In fact, a few people thought I was making a real threat, and went as far as to call the police and have a complaint registered in the blotter (basically the same as getting a report written even if no action was taken). In my early morning attempt at humor, I made at least a few people uncomfortable, and insult to injury came when the police laughed.

The value of that joke was all mine to get, I wanted the satisfaction of making people laugh and feel light-hearted. I accomplished that to some extent, but the opposite of that completely made me regret ever doing it.

I'm sure Jeff didn't envision anyone taking that tweet literally, but if you've just experienced the hornet's nest effect of people downvoting your bug report and leaving snide and cryptic comments .. well, it's not a great meme to bring into 2020.

That doesn't mean people have to feel bad about once linking it, or any of that - it just means that we take stock of the culture we present and occasionally look at where we might want to grow. And then we grow.

Alluding to violence doesn't need to be something folks associate with who we are collectively, so let's let that meme just be part of the past.

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    You were lucky -- the police could also not have known what a Nerf gun is. – Frédéric Hamidi Nov 25 '19 at 14:41
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    I don't know what to think. Those people were wrong in assuming that you would actually harm them. So, instead of simply, kindly, correcting the people who are wrong, let's wipe any fun, because it's simpler? So now, because of a few people who are wrong, the world isn't funny anymore. You may think I'm overexaggerating, but I really see this as a general trend. That is sad. – dim Nov 25 '19 at 15:34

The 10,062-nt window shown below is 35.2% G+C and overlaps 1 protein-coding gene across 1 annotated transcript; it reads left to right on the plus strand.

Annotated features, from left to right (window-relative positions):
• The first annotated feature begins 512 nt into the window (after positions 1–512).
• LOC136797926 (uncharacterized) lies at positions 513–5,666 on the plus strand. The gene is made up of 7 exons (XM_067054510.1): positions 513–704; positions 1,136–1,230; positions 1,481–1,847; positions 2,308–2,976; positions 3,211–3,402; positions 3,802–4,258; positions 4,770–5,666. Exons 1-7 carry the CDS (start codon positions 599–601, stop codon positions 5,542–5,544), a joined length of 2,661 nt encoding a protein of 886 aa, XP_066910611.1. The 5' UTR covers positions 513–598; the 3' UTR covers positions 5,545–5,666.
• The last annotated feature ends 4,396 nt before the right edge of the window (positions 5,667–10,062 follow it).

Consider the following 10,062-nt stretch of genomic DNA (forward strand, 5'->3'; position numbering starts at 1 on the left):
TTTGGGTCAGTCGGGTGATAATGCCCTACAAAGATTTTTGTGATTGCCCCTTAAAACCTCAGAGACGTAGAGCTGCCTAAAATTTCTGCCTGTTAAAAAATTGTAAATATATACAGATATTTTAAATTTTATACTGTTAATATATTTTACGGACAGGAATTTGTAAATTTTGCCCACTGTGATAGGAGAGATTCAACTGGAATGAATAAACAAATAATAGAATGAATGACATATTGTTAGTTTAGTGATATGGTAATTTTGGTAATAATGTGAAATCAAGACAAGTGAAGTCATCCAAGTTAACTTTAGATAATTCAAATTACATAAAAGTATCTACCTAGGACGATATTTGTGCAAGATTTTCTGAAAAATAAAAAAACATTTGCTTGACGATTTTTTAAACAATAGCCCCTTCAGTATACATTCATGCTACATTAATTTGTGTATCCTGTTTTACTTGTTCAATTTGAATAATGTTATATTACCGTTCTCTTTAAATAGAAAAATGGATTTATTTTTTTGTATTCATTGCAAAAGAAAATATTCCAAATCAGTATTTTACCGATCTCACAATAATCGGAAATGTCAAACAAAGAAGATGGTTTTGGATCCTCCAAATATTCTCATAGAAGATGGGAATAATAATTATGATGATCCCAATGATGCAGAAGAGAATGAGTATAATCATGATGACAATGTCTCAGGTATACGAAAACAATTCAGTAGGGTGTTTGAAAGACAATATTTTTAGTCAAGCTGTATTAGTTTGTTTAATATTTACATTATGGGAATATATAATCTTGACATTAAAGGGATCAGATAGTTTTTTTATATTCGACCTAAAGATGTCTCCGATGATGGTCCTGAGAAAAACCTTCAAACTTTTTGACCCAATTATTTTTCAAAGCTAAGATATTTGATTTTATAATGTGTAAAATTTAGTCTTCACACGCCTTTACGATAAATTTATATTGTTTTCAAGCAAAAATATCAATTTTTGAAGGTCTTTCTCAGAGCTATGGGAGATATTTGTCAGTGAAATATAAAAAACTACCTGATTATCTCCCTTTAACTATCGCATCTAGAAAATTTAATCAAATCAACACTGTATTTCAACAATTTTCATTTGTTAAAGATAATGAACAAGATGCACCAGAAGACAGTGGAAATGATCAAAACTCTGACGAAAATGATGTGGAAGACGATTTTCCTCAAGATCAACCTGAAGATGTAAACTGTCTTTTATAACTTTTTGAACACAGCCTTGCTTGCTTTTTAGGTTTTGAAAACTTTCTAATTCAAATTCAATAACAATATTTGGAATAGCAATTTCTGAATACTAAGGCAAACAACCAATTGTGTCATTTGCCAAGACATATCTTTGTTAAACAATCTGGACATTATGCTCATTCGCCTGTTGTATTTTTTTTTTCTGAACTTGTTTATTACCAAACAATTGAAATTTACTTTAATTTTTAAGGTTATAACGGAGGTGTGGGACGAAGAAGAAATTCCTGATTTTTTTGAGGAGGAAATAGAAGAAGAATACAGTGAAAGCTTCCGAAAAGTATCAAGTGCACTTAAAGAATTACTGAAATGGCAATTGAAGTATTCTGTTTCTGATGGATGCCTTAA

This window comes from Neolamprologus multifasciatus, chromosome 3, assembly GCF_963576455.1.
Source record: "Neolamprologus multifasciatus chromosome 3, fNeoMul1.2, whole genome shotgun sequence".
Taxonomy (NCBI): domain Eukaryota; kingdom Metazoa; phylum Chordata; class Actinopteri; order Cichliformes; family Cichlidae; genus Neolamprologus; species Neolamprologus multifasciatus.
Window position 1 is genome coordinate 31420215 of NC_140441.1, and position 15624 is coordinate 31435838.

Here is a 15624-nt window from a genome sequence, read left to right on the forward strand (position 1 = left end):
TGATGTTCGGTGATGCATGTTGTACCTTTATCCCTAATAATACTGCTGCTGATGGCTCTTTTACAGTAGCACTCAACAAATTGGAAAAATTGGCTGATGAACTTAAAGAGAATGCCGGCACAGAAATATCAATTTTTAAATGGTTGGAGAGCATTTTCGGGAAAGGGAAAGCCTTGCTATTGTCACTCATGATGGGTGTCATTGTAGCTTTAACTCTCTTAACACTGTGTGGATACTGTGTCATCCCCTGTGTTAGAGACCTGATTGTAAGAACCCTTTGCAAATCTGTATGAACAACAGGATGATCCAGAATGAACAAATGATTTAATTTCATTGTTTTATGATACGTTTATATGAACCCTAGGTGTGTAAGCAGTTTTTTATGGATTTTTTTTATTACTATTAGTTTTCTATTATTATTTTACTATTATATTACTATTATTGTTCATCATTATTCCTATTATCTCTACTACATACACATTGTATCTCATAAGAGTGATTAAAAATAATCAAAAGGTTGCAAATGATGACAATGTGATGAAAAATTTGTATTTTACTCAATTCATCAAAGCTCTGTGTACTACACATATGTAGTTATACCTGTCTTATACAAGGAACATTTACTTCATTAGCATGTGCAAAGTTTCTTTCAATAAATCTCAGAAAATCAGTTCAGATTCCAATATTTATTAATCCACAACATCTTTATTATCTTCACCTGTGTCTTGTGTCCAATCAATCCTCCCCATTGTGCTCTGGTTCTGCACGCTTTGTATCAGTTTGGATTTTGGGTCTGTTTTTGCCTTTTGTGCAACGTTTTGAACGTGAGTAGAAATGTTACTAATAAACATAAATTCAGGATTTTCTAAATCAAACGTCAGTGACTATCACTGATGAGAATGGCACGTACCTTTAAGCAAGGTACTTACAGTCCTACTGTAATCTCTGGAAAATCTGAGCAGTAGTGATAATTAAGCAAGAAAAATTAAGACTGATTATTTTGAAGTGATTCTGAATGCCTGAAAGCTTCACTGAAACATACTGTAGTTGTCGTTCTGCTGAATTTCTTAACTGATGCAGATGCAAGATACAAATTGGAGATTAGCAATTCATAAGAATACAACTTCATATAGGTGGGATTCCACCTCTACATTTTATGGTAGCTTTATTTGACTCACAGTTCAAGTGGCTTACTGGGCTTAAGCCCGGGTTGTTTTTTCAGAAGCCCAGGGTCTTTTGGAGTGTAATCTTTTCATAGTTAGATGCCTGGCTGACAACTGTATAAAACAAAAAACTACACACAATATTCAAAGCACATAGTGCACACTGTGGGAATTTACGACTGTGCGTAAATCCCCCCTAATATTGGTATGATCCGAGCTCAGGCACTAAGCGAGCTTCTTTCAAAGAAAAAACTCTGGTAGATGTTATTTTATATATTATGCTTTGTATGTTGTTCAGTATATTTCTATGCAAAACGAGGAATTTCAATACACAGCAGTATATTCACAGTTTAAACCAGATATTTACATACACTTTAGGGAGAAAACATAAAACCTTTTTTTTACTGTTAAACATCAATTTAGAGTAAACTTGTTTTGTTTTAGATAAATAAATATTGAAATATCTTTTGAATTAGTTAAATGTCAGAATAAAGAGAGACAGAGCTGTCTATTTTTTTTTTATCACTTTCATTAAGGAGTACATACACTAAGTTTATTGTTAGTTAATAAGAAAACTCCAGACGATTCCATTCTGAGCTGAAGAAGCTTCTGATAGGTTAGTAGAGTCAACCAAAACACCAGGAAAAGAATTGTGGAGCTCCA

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    @dim, to be fair, I don't think it's because it's "simpler". As you say, there is a current trend for people to leave common sense at the door and get offended (possibly to the point of litigation) by casual things we all took for granted before (especially in SE's home country). Clearly SE doesn't need such a situation to come and bite them in the rear right now... – Frédéric Hamidi Nov 25 '19 at 15:44
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    @dim There were folks that spoke nothing but disparaging things about us lazy Gen-X kids that just "played with computers all day" while talking about really awful pranks they'd played in locker rooms, which, at the time, probably seemed pretty harmless and funny to them. I just want to point out that this happens naturally as generations churn, and, well, we're at that point. – Tim Post Nov 25 '19 at 16:04
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    Are jokes that involve pluralisation that don’t involve violence allowed? – Andrew Grimm Nov 26 '19 at 2:37
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    @dim In the current <del>decline</del> trend of our civilisation, such styles as satire and parody , reflected by memes, are becoming out of fashion. People are just too easily offended, and offending someone is all but a crime yet. Making jokes about killing someone, on the other hand, is something we used to do in kindergarten, when we couldn't yet find a nuance when expressing ourselves. I find jokes where you want to hit someone with a stick much more funny than killing that person with a stick, or gun, or giant S. – dfhwze Dec 3 '19 at 14:24
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    "And then we grow". Oh I love that paternalism. PC hits so hard these days. – aran Jan 21 at 12:08